Journalizing business transactions

A company records in accounts those transactions and events that affect its assets,
liabilities, and equities. The general ledger contains all the asset, liability, and shareholders’
equity accounts. An account shows the effect of transactions on particular asset, liability,
equity, revenue, and expense accounts.
Journalization is a process of recording the economic events in the books of original entry
called the journal. These economic events (otherwise known as transactions) are recorded
using the double entry bookkeeping system. Under this system, transactions are recorded
in two-fold effects: the debit and the credit.
In recording the business transactions, the entity may adopt the use of the general journal
only or the special journals.
In its simplest form, a general journal chronologically lists transactions and other events,
expressed in terms of debits and credits to accounts. Each general journal entry consists of
four parts: (1) the accounts and amounts to be debited, (2) the accounts and amounts to be
credited, (3) a date, and (4) an explanation.
In some cases, a company uses special journals in addition to the general journal. Special
journals summarize transactions possessing a common characteristic (e.g. cash receipts,
sales, purchases, cash payments). As a result, using them reduces bookkeeping time.
Special journals normally include the following:
 Sales Journal,
 Cash Receipts Journal,
 Purchases Journal, and
 Cash Payments Journal.

Course Module
Review of the accounting process

Posting to the ledger

Transferring journal entries to the ledger accounts is called posting. Posting involves the
following steps.
1. In the ledger, in the appropriate columns of the account(s) debited, enter the date,
journal page, and debit amount shown in the journal.
2. In the reference column of the journal, write the account number to which the debit
amount was posted.
3. In the ledger, in the appropriate columns of the account(s) credited, enter the date,
journal page, and credit amount shown in the journal.
4. In the reference column of the journal, write the account number to which the credit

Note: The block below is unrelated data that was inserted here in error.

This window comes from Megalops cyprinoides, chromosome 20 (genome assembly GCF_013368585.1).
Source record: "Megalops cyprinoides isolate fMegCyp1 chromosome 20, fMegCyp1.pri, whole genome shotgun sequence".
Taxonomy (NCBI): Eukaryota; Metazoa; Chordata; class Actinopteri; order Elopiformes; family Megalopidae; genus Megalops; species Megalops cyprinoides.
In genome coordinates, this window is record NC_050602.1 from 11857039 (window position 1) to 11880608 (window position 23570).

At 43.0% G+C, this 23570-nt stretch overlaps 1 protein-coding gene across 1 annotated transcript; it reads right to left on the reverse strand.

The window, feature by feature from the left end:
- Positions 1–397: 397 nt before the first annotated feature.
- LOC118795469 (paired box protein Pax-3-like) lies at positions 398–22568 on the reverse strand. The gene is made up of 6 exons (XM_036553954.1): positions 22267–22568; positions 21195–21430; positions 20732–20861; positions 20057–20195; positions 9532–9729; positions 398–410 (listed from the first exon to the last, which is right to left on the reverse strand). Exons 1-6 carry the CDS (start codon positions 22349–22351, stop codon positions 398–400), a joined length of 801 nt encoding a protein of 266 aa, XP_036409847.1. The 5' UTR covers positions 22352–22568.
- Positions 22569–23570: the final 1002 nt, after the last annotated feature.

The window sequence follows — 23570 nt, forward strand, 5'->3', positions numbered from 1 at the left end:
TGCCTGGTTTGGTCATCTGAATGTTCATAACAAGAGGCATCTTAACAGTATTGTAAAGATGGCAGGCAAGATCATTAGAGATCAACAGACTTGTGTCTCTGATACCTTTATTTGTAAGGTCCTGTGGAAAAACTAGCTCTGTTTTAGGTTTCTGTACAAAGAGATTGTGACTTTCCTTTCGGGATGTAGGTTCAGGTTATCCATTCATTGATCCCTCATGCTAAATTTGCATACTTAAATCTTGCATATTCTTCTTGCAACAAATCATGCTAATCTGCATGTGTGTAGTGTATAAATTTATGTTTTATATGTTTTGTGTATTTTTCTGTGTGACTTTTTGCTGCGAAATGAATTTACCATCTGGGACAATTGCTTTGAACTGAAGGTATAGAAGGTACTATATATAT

amount was posted.
What is a ledger?
The entries from the journal are then transferred to the books of final entry called ledger.
Ledger is a group of accounts which are systematically categorized into asset, liability,
equity, revenue and expense accounts. It is used to accumulate all the effects of the
transactions during a period in specific accounts.
The numbers in the “Ref.” column of the general journal refer to the ledger accounts to which
a company posts the respective items.
Posting is completed when a company records all of the posting reference numbers opposite
the account titles in the journal. Thus, the number in the posting reference column serves
two purposes. (1) It indicates the ledger account number of the account involved. (2) It
indicates the completion of posting for the particular item.
Types of ledgers
General ledger - serves as the control account in the trial balance.
Subsidiary ledger - provides detail of the balances of the general ledger accounts in the trial

References and Supplementary Materials

Books and Journals

Valix, C., Peralta, J. & Valix, C.A; 2016; Financial Accounting Volume 3; Metro Manila,
Philippines; GIC Enterprises & Co., Inc.

Donald E. Kieso, Jerry J. Weygandt, Terry D. Warfield; 2013; Intermediate Accounting.;

United States; John Wiley & Sons, Inc.
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Review of the accounting process

Online Supplementary Reading Materials

A Review of the Acounting Cycle;; October
30, 2017

Review of Accounting Cycle;
.htm; October 30, 2017

Course Module
Review of the accounting process

Online Instructional Videos

The Accounting Cycle;
=E3695079CD4D48B38840E3695079CD4D48B38840&FORM=VRDGAR; January 10, 2018

Intermediate Accounting I (Review of the Accounting Process 1);
=305EC4D5EC5D9F95AC6F305EC4D5EC5D9F95AC6F&FORM=VRDGAR; January 10, 2018